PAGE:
Look, I don’t care what people do on Sundays. If people want to spend their Sunday mornings worshipping a mythical deity, fine. However, when it comes to going after unbelievers whom Evangelicals deem sick, broken, sinful, and in need of fixing, you can expect me to object. I am more than happy to share the same terra firma as worshippers of Jesus. All I ask is that they keep their beliefs to themselves. Now who is being delusional, right? Confrontational Evangelism is part of Evangelicalism’s DNA. Brownlee makes that clear in his “vision” video. When you believe your family, friends, and neighbors are vile enemies of God in need of salvation, it stands to reason you would do whatever is necessary to reach these lost heathens for Jesus. What remains to be seen is whether Brownlee and his church will stay “on-fire” for Jesus once they move into their new building. Or will Xperience Church, in time, become just like every other institutionalized, incestuous Evangelical church. My money is on the latter. ‘Tis the nature of Evangelical churches. Time and reality take the wind out the best of “vision” statements. Once local churches have been raided and sinful locals harassed until they get saved, what’s left for “cool” churches to do? I mean, isn’t church really all about who has the best worship band or the best preacher? What will happen when Xperience Church and its pastors become boring? Why, God will lead yet another church planter to static, dying Defiance County to establish a new church.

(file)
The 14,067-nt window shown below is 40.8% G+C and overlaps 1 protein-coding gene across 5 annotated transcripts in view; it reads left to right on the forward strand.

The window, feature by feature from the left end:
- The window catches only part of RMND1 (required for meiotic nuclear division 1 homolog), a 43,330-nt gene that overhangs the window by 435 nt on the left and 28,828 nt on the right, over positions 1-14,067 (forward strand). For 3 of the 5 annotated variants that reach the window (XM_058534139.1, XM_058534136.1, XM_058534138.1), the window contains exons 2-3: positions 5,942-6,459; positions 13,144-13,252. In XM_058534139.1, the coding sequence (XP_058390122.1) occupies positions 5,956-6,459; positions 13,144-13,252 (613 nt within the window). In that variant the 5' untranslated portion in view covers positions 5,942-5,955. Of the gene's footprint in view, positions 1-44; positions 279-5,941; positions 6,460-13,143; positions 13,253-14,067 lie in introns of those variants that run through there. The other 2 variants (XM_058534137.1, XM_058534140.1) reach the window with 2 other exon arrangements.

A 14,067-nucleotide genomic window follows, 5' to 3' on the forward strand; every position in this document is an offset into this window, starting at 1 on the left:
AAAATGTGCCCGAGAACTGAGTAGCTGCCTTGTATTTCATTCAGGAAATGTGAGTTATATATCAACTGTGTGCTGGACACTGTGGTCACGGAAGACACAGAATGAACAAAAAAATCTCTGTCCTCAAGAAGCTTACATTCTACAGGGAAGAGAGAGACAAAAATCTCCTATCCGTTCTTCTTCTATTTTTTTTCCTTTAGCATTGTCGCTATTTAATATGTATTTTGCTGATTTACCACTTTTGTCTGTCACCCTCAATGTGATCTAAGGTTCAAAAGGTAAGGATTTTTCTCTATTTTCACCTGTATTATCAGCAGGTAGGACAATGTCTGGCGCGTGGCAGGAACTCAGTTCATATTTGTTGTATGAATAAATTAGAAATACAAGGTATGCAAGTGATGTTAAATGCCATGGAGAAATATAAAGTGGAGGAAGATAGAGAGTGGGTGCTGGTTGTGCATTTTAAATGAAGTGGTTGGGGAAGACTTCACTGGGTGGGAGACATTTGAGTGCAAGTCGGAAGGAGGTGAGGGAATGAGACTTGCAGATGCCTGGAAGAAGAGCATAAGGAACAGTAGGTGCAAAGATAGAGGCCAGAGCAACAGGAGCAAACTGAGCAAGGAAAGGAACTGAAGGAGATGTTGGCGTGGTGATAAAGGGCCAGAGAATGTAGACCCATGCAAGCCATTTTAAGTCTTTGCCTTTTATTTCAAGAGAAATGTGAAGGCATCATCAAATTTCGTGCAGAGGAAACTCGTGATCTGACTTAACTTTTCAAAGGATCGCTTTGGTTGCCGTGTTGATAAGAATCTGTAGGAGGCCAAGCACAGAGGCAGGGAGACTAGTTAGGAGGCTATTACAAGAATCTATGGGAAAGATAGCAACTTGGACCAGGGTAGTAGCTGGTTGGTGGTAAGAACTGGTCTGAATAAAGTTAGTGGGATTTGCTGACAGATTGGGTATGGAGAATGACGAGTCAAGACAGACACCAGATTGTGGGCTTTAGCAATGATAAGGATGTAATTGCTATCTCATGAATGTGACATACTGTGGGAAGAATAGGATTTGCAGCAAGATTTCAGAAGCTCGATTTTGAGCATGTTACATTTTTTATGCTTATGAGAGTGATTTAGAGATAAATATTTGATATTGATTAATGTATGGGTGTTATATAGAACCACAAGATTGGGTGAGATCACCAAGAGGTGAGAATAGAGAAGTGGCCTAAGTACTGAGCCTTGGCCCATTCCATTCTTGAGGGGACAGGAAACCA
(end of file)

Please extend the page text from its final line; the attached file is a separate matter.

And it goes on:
Just what we need, another hamburger joint.

About Bruce Gerencser

Bruce Gerencser, 62, lives in rural Northwest Ohio with his wife of 41 years. He and his wife have six grown children and twelve grandchildren. Bruce pastored Evangelical churches for twenty-five years in Ohio, Texas, and Michigan. Bruce left the ministry in 2005, and in 2008 he left Christianity. Bruce is now a humanist and an atheist. For more information about Bruce, please read the About page.

Are you on Social Media? Follow Bruce on Facebook and Twitter.

Thank you for reading this post. Please share your thoughts in the comment section. If you are a first-time commenter, please read the commenting policy before wowing readers with your words. All first-time comments are moderated. If you would like to contact Bruce directly, please use the contact form to do so.

Donations are always appreciated. Donations on a monthly basis can be made through Patreon. One-time donations can be made through PayPal.

My Thoughts on the Complicity of Rural America in the Election of Donald Trump

donald trump